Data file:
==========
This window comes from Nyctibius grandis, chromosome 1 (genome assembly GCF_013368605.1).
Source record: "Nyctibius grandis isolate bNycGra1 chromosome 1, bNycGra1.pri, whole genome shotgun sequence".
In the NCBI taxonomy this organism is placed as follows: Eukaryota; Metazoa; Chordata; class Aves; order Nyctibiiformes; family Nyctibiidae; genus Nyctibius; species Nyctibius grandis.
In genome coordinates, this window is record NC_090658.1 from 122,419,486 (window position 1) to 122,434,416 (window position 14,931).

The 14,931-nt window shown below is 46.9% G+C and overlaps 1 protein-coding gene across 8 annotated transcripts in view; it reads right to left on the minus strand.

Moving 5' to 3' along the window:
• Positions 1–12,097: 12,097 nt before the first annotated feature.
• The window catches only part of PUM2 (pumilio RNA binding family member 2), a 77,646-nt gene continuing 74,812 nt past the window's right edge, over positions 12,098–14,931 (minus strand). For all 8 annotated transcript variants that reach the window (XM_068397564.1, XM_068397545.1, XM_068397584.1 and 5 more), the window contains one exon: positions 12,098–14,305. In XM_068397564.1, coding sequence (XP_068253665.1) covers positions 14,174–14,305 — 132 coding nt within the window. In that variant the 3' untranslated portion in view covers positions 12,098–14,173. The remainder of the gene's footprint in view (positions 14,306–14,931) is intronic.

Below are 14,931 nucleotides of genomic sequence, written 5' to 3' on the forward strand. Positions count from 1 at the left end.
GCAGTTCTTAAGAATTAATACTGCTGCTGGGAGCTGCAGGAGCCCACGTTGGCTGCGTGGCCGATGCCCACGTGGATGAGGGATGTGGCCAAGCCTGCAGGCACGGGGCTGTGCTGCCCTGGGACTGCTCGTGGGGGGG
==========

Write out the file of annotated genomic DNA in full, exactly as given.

This window comes from Nyctibius grandis, chromosome 1 (genome assembly GCF_013368605.1).
Source record: "Nyctibius grandis isolate bNycGra1 chromosome 1, bNycGra1.pri, whole genome shotgun sequence".
In the NCBI taxonomy this organism is placed as follows: Eukaryota; Metazoa; Chordata; class Aves; order Nyctibiiformes; family Nyctibiidae; genus Nyctibius; species Nyctibius grandis.
In genome coordinates, this window is record NC_090658.1 from 122,419,486 (window position 1) to 122,434,416 (window position 14,931).

The 14,931-nt window shown below is 46.9% G+C and overlaps 1 protein-coding gene across 8 annotated transcripts in view; it reads right to left on the minus strand.

Moving 5' to 3' along the window:
• Positions 1–12,097: 12,097 nt before the first annotated feature.
• The window catches only part of PUM2 (pumilio RNA binding family member 2), a 77,646-nt gene continuing 74,812 nt past the window's right edge, over positions 12,098–14,931 (minus strand). For all 8 annotated transcript variants that reach the window (XM_068397564.1, XM_068397545.1, XM_068397584.1 and 5 more), the window contains one exon: positions 12,098–14,305. In XM_068397564.1, coding sequence (XP_068253665.1) covers positions 14,174–14,305 — 132 coding nt within the window. In that variant the 3' untranslated portion in view covers positions 12,098–14,173. The remainder of the gene's footprint in view (positions 14,306–14,931) is intronic.

Below are 14,931 nucleotides of genomic sequence, written 5' to 3' on the forward strand. Positions count from 1 at the left end.
GCAGTTCTTAAGAATTAATACTGCTGCTGGGAGCTGCAGGAGCCCACGTTGGCTGCGTGGCCGATGCCCACGTGGATGAGGGATGTGGCCAAGCCTGCAGGCACGGGGCTGTGCTGCCCTGGGACTGCTCGTGGGGGGG